Before closing the chest, an intercostal nerve block was routinely performed in the 3rd – 9th intercostal area; a thoracic drainage tube was placed in the endoscopic hole to the top of the chest, and the incision was closed layer by layer to complete the procedure.
There were 31 patients in this study cohort, including 7 males and 24 females, with a median age of 51 [31–62] years. Among these patients, there were 25 cases of lung cancer and 6 cases of benign pulmonary nodules (Table 1).
All patients successfully completed the operation, without conversion to thoracotomy, and one patient was converted to lobectomy due to insufficient incision margins intraoperatively. In this cohort, two patients were treated using the interlobar fissure approach, 25 patients were treated via the inferior pulmonary ligament approach, and four patients were treated by employing both methods. Also, 20 patients had a single lesion, and 1 patient had two lesions. Eleven patients underwent surgical resection on other lesions when posterior and/or lateral basal segment lesions resected (Table 2).
|Category||No. of cases|
|Interlobar fissure (A)||2|
|Inferior pulmonary ligament (B)||25|
|A + B||4|
|RS10 + RULW||2|
|RS10 + LLLW||1|
|RS10 + RMLW||1|
|RS10 + LS1+2 + LLLW||1|
|RS10+9→RLL + RS2||1|
|RS10+9 + RULW||1|
|LS10 + LULW||1|
|LS9 + LULW||1|
|LS10+9 + RS1||1|
RULW, right upper lobe wedge resection; LLLW, left lower lobe wedge resection; RMLW, right middle lobe wedge resection; RLL, right lower lobe resection; RULW, right upper lobe wedge resection; LULW, left lower lobe wedge resection; RS1, apical segment of the right upper lobe resection.
The median operation time was 120 [50–290] min, the median intraoperative blood loss was 50 [10–100] mL, the median postoperative drainage time was 4 [2–10] days, and the median postoperative hospital stay was 4 [2–13] days. There were no perioperative deaths, and the postoperative complications included five cases of persistent air leakage longer than 5 days (7, 7, 8, 9, and 10 days). One patient developed a pulmonary infection and abnormal liver function and was discharged from the hospital on the 13th day after treatment. Postoperative pathology showed that there were 25 cases of primary adenocarcinoma or atypical adenomatous hyperplasia, including 13 cases of MIA, 11 cases of IA, and 1 case of AAH. The median maximum diameter of the lesion was 0.8 [0.2–1.5] cm, 8 [4–15] lymph nodes were resected, and no tumor metastasis was found. Inflammatory lesions were detected in six cases (Table 3).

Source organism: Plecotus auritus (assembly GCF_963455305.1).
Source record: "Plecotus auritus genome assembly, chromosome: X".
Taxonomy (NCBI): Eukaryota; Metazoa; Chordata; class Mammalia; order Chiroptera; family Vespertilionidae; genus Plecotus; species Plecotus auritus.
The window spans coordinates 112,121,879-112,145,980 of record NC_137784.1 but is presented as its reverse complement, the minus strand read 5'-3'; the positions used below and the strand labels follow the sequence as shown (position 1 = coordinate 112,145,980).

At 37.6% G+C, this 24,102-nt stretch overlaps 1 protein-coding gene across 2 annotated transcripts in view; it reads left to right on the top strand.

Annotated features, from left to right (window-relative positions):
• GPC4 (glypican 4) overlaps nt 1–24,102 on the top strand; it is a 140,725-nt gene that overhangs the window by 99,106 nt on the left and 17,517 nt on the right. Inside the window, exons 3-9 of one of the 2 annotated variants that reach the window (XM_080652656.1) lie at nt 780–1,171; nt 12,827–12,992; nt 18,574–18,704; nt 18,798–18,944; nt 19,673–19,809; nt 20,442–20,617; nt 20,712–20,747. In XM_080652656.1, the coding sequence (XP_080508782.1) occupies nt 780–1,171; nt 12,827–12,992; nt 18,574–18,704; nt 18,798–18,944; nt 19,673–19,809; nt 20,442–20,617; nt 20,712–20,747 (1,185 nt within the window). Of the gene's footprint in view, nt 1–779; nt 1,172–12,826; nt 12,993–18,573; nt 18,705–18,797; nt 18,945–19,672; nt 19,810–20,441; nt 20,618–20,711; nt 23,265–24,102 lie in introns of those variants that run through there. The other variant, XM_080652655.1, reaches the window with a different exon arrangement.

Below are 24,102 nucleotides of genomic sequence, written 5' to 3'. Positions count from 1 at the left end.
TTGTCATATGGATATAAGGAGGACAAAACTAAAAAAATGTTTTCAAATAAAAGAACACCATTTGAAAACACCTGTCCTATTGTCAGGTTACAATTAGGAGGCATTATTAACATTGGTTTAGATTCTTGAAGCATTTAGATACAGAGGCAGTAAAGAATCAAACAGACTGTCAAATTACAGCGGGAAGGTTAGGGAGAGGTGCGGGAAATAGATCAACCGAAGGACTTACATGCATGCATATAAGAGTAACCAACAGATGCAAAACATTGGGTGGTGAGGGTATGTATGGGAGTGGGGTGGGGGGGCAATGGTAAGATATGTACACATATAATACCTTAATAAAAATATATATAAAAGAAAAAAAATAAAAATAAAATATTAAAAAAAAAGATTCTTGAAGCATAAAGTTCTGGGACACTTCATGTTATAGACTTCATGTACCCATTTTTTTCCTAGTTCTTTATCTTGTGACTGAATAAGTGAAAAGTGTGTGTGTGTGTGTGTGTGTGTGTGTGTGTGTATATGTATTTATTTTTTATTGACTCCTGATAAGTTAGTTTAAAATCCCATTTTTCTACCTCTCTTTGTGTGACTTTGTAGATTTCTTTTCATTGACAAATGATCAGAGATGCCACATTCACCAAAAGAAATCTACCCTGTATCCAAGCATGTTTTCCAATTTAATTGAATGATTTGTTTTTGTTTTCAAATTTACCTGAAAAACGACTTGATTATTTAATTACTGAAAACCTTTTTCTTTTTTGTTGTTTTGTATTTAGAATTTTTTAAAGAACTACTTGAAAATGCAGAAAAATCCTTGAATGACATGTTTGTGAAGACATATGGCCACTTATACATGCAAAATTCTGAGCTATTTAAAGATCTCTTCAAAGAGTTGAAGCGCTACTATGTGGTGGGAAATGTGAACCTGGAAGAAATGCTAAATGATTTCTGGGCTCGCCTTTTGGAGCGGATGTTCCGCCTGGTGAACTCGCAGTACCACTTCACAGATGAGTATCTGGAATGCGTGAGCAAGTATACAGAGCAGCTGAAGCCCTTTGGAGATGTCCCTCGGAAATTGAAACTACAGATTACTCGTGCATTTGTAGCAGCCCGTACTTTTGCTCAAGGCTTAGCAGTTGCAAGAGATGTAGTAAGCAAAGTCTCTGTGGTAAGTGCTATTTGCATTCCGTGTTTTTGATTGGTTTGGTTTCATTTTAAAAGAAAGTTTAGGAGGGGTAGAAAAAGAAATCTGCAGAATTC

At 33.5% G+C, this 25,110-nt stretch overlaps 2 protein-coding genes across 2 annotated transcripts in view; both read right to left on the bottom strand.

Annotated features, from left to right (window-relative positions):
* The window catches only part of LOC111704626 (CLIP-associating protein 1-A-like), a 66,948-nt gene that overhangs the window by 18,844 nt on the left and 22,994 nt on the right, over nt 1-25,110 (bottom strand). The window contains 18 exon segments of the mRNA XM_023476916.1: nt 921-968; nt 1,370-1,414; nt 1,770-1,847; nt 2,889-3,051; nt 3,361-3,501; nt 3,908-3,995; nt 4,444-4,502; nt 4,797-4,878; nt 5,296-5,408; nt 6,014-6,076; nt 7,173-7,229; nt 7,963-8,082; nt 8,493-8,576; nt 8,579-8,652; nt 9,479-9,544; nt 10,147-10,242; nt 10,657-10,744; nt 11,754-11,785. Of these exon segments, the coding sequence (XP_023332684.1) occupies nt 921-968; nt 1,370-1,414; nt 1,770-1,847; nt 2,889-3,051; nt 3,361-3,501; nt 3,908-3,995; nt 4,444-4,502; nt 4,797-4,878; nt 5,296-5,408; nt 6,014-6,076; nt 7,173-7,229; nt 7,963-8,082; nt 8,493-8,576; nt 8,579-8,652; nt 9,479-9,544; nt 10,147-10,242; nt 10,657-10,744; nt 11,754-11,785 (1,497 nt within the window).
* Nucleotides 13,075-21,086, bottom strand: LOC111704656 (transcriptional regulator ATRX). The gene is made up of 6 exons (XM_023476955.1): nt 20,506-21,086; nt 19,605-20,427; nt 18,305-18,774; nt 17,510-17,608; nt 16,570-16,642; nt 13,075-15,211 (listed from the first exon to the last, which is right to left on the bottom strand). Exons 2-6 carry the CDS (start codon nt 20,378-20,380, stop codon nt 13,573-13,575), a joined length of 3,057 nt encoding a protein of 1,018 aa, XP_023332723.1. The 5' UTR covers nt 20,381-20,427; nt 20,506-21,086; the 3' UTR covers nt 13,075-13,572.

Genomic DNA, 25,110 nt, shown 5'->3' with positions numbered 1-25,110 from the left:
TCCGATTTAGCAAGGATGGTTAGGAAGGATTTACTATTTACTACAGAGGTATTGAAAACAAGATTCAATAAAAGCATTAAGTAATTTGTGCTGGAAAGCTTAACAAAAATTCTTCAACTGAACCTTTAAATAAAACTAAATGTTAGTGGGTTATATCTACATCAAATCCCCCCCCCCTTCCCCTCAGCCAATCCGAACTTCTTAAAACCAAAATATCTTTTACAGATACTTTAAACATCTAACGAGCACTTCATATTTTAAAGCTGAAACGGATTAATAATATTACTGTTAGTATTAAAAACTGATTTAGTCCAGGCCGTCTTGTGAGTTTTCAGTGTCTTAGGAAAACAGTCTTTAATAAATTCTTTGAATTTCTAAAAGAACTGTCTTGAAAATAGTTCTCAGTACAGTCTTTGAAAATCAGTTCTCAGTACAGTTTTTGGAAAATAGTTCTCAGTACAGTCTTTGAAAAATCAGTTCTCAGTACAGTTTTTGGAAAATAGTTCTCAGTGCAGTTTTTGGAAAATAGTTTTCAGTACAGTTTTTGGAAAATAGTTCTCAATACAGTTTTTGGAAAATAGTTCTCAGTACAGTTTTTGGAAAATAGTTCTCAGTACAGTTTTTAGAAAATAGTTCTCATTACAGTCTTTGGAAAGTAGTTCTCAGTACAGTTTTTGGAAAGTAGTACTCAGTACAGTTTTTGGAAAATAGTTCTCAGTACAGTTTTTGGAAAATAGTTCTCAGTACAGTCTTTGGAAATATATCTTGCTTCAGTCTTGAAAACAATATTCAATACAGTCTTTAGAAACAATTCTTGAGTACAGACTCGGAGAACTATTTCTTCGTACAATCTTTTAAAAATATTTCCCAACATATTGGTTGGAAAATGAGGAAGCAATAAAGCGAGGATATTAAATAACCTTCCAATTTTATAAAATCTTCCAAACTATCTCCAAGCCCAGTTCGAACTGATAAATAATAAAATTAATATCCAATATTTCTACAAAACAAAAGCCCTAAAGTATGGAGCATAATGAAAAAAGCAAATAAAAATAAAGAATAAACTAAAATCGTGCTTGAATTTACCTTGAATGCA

|Operative time (min)|
|Blood loss (mL)|
|Chest tube duration (d)|
|Postoperative hospital stay (d)|
|Prolonged air leakage (>5 d)||5|
|Prolonged pneumonia and liver dysfunction||1|
|Tumor size (cm)|
|Pathological TNM stage of lung cancer|
AAH, atypical adenomatous hyperplasia; MIA, minimally invasive; IAC, invasive adenocarcinoma; TNM, Tumor Node Metastasis classification.
Although lobectomy plus mediastinal lymphadenectomy is still the gold standard for the surgical treatment of lung cancer (15), increasing evidence shows that segmental resection (16-18) can achieve the same radical effect for partial early lung cancer. Compared with lobectomy, segmental resection requires higher surgical skills and anatomical structure identification.
Basal segmental resection is a difficult stage during segmental resection of the lung, especially resection of the posterior and/or lateral basal segments. The main reason for this is that the portal structure of the posterior and/or lateral basal segments penetrate deep into the lung parenchyma and varies greatly. Through the accumulation of experience in early simple lung segment surgery, we carried out thoracoscopic dissection of the posterior and/or lateral basal segments by employing the inferior pulmonary ligament approach and/or interlobar fissure approach. From January 2020 to June 2022, a total of 31 patients have undergone this surgical procedure successfully, achieving good results and no deaths.